In a true Pavlovian, knee-jerk response way, whenever I hear – or see – the word Colletotrichum, I immediately think of the specific epithet lindemuthianum. Why? This harks back to hours of plant pathology classes decades ago (a testament to the power of teaching in that subject by Prof. Ivor Isaac* and esteemed colleagues). And that association is not a good one because C. lindemuthianum is a fungus that causes anthracnose of bean, which affects many types of ‘beans’ – e.g. pigeon pea, soya, mung bean, runner bean, black gram bean, and lima bean – globally. I therefore automatically and unconsciously ascribe pretty negative associations to Colletotrichum. Imagine my surprise, then, when I read that Colletotrichum tofieldiae [Ct] has been found in association with roots of Arabidopsis thaliana, and that the relationship appears to confer a benefit to the plant.
This association, in which the fungus lives as an endophyte (i.e. within the tissues of the ‘host’), was discovered in populations of Arabidopsis growing in the wild** in central Spain. And this certainly seems beneficial to the host because “Ct transfers the macronutrient phosphorus [Ed. – though probably in the less dangerous form of phosphate…] to shoots, promotes plant growth, and increases fertility only under phosphorus-deficient conditions”.*** Significantly, this relationship is not a mycorrhiza – arguably, the more usual fungus-flowering plant mutualism – but adds to the ever-growing list of fungal endophytisms.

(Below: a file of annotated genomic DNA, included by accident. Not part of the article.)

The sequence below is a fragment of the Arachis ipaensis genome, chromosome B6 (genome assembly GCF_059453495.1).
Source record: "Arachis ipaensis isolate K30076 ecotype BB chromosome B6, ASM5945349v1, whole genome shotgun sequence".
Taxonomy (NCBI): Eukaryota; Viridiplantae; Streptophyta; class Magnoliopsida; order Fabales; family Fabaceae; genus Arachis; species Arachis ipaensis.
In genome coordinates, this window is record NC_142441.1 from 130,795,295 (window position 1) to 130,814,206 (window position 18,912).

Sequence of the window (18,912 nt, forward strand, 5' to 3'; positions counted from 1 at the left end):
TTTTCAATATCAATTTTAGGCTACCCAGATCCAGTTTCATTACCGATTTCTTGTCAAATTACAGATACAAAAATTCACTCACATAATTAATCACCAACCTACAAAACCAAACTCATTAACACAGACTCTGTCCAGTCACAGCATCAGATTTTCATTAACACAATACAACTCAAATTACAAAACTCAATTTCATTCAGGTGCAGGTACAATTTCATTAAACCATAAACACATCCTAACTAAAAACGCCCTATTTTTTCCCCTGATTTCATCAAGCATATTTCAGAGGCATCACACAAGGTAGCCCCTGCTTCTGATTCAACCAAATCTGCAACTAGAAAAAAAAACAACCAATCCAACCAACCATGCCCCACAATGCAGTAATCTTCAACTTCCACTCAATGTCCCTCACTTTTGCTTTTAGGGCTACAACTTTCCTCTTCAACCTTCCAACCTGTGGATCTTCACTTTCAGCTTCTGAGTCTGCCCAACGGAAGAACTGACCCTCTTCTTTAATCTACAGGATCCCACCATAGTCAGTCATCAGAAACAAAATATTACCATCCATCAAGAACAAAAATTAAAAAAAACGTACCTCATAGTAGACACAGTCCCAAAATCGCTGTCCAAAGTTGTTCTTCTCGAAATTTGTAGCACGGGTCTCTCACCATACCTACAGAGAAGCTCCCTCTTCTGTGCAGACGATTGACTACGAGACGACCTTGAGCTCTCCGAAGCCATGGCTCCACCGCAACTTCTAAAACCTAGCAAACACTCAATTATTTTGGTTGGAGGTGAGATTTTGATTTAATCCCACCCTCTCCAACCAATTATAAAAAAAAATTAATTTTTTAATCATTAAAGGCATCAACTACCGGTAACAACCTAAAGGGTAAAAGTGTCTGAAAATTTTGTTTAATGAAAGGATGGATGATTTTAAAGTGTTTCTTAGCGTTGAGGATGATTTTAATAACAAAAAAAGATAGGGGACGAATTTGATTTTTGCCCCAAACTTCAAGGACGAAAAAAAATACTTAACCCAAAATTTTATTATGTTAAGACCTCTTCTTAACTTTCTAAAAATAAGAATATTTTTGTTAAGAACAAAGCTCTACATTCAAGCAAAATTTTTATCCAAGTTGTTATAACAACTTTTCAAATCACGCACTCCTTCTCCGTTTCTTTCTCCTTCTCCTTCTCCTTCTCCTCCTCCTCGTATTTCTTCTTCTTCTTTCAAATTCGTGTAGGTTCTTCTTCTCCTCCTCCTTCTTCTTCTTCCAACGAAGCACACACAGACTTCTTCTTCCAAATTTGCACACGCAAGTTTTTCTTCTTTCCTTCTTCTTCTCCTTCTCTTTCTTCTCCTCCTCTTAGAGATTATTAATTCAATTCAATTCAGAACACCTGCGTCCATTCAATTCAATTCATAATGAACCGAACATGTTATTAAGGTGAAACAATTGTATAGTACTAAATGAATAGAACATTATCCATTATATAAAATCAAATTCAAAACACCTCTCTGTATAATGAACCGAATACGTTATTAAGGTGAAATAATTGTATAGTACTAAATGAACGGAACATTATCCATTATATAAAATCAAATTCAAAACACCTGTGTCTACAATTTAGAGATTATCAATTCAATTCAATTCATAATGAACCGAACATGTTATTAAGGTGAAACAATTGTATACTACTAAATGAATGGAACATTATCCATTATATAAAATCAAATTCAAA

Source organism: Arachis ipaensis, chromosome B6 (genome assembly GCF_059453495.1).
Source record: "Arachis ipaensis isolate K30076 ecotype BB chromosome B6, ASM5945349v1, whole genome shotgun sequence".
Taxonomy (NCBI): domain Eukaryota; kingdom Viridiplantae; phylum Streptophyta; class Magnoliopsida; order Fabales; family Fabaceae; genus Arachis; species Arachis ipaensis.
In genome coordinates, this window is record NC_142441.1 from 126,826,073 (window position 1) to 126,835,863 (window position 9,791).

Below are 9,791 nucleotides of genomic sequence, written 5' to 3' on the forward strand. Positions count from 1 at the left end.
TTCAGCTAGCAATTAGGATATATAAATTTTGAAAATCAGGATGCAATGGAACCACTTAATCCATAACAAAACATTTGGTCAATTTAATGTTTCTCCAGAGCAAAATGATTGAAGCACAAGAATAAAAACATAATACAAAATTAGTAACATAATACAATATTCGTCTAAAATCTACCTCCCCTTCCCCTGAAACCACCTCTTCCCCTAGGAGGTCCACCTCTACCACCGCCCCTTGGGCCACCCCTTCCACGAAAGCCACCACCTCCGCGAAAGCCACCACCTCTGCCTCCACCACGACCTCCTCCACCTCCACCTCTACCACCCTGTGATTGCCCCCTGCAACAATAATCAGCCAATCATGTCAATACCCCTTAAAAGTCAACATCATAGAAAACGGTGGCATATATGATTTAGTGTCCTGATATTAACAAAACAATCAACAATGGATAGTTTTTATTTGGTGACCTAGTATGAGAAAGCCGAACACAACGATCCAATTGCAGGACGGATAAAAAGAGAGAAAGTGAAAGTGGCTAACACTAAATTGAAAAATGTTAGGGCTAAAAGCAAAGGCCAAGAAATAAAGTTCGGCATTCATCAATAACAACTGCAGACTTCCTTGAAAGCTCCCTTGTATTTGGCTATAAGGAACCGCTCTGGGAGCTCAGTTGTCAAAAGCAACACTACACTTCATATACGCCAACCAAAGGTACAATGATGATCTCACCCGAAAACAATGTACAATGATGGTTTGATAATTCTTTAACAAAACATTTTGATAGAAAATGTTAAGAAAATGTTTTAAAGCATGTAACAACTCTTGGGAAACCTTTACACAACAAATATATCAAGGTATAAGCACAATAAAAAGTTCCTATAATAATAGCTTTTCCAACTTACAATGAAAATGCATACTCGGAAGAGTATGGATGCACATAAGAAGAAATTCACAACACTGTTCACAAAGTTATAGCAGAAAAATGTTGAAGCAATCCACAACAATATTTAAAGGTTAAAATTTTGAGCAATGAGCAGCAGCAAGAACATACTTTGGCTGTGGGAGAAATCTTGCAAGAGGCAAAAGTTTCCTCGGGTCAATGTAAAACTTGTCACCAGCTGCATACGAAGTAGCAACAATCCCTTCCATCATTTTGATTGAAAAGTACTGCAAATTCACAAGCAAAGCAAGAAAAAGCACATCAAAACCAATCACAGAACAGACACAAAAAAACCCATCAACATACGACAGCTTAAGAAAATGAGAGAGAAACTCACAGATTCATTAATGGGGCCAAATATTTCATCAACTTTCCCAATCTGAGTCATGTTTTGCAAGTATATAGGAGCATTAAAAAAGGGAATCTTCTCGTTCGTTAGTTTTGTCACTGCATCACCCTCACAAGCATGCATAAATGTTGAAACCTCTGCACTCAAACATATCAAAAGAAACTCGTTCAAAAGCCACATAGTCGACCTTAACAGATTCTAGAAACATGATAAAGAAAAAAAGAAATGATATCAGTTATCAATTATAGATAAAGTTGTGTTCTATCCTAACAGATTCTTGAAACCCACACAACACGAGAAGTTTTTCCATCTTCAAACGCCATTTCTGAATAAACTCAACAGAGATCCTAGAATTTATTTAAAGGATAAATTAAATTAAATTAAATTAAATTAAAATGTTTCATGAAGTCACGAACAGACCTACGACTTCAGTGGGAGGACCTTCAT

What this research says to me is that you should never underestimate fungi: Their relationship with plants is double-edged. On the one hand they cause some of the most devastating plant diseases, which threaten future food security for all of us. On the other hand they engage in some of the most important mutualisms, e.g. mycorrhizas. Indeed, it is the association between early land plants and fungi hundreds of millions of years ago that is posited to have been one of the forces driving colonization of the land by plants, which has resulted in the marvellously diverse land flora we have today (and where the mycorrhizal association is found in 90% of its crop species). Plants and fungi, what a great team.
But all good things must come to an end, so to return to the beginning of this item and plant disease, and to Mebeaselassie Andargie and Jianxiong Li’s proposal for Arabidopsis thaliana to be “A Model Host Plant to Study Plant–Pathogen Interaction…”.
* See etymology for Verticillium isaacii in Patrik Inderbitzin et al.
** I imagine this fact – a ‘revelation’ perhaps? – might come as a shock to those who’d only ever thought of the laboratory/controlled environment growth cabinet as the natural home of Arabidopsis. But, yes, it’s a proper plant that had a life in the wild before being kidnapped therefrom and domesticated for plant research investigations (and still does, e.g. in central Spain, with or without its Ct partner…). And – shock-horror No.2 – it’s rather sobering to realise that this Ct endophytism is unlikely to have been chanced upon if all we knew of Arabidopsis was its life under sterile laboratory conditions…
*** I know what you’re thinking. Can’t we inoculate crops grown on P-fixing soils with Ct and avoid paying at least some of that phosphorus tax (see my previous AoBlog item, “Life’s little certainties”)? Hmm, who knows, one to work on, maybe?